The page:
A break between Marvel movies will certainly be worth it, despite not knowing what's to come after Avengers: Endgame and Spider-Man: Far From Home. Marvel Studios head honcho Kevin Feige previously teased that the upcoming fourth phase of the MCU (set to begin after the events of Endgame and include Far From Home, which is confirmed to take place after both Infinity War and Endgame) will be unlike anything fans have seen before. Viewers can expect to reunite with old favorites and meet heroes and villains who will make their silver-screen debuts in Marvel's Phase Four. 

"Everything after Endgame, and after Spider-Man: Far From Home, will be different and be unique, as we try to make every film," Feige told Collider during a press junket for Captain Marvel. "Seeing returning characters is certainly something we're gonna do and want to do. But also introducing characters that the majority of the world has never heard of, much like Guardians [of the Galaxy], much like Avengers before we made Avengers. And there are lots of them."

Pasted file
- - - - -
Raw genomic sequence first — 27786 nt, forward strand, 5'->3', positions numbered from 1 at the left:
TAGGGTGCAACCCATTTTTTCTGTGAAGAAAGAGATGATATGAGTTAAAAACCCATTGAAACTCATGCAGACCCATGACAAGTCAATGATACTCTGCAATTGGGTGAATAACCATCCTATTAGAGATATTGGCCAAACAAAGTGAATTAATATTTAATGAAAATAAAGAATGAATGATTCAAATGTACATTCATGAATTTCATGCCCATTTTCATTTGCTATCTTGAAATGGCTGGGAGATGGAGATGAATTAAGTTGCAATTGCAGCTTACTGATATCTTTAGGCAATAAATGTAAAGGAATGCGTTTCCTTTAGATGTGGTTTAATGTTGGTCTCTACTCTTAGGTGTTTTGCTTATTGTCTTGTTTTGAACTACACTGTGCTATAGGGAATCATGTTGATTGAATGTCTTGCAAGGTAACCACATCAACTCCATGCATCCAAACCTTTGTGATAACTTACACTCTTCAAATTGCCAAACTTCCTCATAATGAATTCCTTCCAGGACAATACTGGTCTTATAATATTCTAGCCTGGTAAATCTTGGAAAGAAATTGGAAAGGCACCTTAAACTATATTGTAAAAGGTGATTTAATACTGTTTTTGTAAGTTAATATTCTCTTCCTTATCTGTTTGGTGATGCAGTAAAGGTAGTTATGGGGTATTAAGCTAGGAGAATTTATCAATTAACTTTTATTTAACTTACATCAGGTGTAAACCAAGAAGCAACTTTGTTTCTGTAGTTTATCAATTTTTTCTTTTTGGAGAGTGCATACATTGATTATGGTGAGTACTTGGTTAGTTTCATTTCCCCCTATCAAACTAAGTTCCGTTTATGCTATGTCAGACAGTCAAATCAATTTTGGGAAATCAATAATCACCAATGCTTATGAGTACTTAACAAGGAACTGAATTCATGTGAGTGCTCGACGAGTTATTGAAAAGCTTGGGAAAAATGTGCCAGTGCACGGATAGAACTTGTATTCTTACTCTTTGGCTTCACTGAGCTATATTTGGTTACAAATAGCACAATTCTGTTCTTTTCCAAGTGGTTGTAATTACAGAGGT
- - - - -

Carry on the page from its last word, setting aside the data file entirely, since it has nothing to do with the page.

He continued, sharing that the film about the Eternals is in the pipeline for the post-Endgame MCU. 

"Eternals are one group, but we like the idea of introducing an ensemble, doing an ensemble movie from the start, as opposed to building up as we did with the first Avengers. More like Guardians, not tonally, but in terms of introducing a new group of people," said Feige. "Jack Kirby did an immense, amazing epic with Eternals that spans tens of thousands of years, and that's also something we haven't really done, which is why that among many other things post-Endgame, we find appealing."

Though the wait may seem agonizingly long to some, we should remind you, dear reader, that it isn't as if Marvel isn't releasing any new stuff between now and May 2020. The studio has several television series scheduled to launch on Disney's direct-to-consumer streaming platform Disney+ in the near future. These include a show all about Tom Hiddleston's trickster god Loki, starring Hiddleston himself, which is expected to premiere later this year. Also, there are the Winter Soldier and Falcon team-up series and the two-hander The Vision and Scarlet Witch to look forward to watching on Disney+ down the line. So rest easy, gang — your thirst for Marvel content shall be quenched even if the studio's movie well runs dry for a year or so.